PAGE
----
• Wellness is not a luxury of the uber-white and uber-rich.

Modern-day wellness habits have the tough reputation of being a luxury for the rich. People of color and poorer people don’t see it as something they have time for or can actually afford, said Ophelia Yeung of the Global Wellness Institute. It’s hard to forget that wellness experiences can be done at home, too. Apps like Calm help us meditate, and email blasts from Black Zen help women of color (but really, any woman) attack everyday problems from a holistic point of view. “Coming home to a tidy space, lighting a candle, and playing your favorite relaxing music can really set the tone to unwind,” Monaco said. “Burning some Palo Santo or spraying my favorite intentional spray can change the energy.” And most people, especially Oprah, will tell you good energy unlocks our wellness.

• Get your meditation on. Anywhere will do.

According to the Global Wellness Institute, meditation is evolving from a singular to a plural practice, meaning today you might try transcendental meditation, tomorrow you might just stare at a wall and try to rid yourself of monkey mind. “It seems like we’ve reached peak mindfulness and meditation, but we really haven’t,” McGroarty said. “After years of talk, people are actually doing it.” On the horizon are yoga trucks where people can meet for yoga — not order tacos. Locally, yoga studios like Yoga on Main in Manayunk, Pa., have instituted weekly meditation practices. For example, every other Monday it features chakra meditation and oneness blessing. That is definitely on my bucket list.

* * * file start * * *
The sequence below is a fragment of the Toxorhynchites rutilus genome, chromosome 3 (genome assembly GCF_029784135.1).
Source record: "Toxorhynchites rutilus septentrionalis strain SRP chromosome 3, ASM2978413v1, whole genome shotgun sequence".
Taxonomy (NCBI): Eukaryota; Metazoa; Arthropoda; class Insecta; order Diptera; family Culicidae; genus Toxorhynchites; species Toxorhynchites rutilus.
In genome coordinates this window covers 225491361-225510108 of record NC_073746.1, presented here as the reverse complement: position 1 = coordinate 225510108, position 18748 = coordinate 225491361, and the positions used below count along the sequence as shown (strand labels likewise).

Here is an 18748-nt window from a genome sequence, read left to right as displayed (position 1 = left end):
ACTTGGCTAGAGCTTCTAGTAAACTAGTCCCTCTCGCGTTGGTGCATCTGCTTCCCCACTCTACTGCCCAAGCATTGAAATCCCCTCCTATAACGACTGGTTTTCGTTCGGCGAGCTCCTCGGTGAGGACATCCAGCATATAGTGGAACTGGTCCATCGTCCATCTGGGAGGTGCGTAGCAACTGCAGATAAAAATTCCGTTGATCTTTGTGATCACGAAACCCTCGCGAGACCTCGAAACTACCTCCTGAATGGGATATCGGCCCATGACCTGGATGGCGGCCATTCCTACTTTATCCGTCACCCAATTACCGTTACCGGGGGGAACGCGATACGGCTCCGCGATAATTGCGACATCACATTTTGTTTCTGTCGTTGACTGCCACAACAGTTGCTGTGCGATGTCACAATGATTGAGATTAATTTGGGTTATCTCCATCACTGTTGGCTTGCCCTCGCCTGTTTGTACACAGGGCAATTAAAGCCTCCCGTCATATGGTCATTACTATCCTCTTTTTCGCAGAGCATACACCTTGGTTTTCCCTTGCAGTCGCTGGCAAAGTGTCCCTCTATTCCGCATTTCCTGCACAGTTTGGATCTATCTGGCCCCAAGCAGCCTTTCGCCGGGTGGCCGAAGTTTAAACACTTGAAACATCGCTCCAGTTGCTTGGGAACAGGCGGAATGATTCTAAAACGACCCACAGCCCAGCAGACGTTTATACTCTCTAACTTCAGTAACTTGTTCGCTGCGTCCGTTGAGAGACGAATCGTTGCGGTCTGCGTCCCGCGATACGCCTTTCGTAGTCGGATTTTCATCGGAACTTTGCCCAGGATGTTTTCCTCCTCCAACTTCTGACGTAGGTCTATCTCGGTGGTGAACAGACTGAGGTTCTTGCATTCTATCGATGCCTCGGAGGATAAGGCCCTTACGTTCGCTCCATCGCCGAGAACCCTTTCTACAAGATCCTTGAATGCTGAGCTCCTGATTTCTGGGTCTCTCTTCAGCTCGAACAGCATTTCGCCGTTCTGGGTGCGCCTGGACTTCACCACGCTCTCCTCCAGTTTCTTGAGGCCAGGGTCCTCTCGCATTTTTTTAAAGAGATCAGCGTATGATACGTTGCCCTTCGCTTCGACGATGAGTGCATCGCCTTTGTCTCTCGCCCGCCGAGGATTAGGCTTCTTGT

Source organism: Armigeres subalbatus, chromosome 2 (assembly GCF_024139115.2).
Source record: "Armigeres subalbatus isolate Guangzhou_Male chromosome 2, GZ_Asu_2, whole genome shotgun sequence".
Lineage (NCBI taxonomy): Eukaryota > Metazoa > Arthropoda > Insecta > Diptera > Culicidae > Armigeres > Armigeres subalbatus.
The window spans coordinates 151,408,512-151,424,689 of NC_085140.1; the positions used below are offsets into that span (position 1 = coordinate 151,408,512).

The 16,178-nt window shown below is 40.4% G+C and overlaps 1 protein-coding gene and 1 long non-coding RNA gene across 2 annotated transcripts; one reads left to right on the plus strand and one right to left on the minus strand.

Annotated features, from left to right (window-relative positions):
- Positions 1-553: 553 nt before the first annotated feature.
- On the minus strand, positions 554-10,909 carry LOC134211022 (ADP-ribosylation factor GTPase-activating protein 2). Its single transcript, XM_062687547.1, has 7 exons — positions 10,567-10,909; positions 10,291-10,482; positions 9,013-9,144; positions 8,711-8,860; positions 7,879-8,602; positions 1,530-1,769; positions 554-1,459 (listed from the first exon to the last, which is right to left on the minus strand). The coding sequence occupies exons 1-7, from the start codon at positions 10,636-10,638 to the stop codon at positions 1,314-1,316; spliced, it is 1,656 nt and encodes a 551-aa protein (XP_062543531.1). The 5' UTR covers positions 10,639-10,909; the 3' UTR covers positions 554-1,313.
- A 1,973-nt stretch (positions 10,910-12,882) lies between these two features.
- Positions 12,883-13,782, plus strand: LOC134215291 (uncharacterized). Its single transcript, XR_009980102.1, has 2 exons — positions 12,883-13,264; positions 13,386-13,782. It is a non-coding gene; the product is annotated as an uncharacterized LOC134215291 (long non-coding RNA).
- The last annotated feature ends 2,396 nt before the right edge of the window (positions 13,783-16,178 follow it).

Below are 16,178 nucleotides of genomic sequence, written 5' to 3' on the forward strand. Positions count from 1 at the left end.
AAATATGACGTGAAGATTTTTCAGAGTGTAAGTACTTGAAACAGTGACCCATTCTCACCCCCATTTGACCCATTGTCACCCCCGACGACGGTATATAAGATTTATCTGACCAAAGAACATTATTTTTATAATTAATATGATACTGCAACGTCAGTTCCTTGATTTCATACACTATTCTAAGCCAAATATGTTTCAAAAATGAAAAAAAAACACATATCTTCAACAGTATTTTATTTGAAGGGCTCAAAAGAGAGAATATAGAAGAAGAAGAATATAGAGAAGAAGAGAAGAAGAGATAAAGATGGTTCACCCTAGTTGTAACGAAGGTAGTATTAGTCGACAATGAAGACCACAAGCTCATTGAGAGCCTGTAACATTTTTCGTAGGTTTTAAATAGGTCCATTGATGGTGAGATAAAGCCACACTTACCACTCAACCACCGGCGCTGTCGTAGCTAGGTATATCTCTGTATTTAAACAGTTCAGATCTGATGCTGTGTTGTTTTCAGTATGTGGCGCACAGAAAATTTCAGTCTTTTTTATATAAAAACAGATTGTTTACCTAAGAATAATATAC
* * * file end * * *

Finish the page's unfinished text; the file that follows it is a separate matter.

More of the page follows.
• The science of smell is the next wellness frontier.

The sense of smell is on the cusp of a wellness moment as scientists study the impact of scent on our physical and emotional well-being. Under the umbrella of aromatherapy, it’s long been known that candles and oils can help us feel better. But, according to McGroarty, companies like Nue Co. are marketing anti-stress supplement as fragrances, and restaurants — think Autograph Brasserie in Wayne, Pa., — are offering scent-based menus that pair wine and foods with Diptyque candles. “It seems that a lot of my brands, like Ferragamo, Hugo Boss, even Armani are using real essential oils in their fragrances,” said Nir Guy, owner of King of Prussia specialty store Perfumology. “The more natural things they are putting in are making our brains happier. People are less allergic to it, and they don’t sneeze as much when they come into my store.”

• Dying well is just as important as living well.

We are so afraid of death — I know I am — that we don’t give it much thought in life. As a result, we watch our friends and loved ones rush through the process eager to get the death and burials over with. Ironically, the wellness market, which has extending life at its center, is part of the problem. Suddenly, MGroarty said, it seems a “death positive” movement is here, bringing with it talk of making the dying process more humane. And just like birthing doulas who help women give birth in a loving surrounding, there are death doulas who help us die with dignity. But at the heart of our relationship with death is coming to terms with how we are living, said Henry Fersko-Weiss, president of the International End-of-Life Doula Association. “If you don’t think you’ve had a life worth living, the dying process becomes even more unbearable,” Fersko-Weiss said.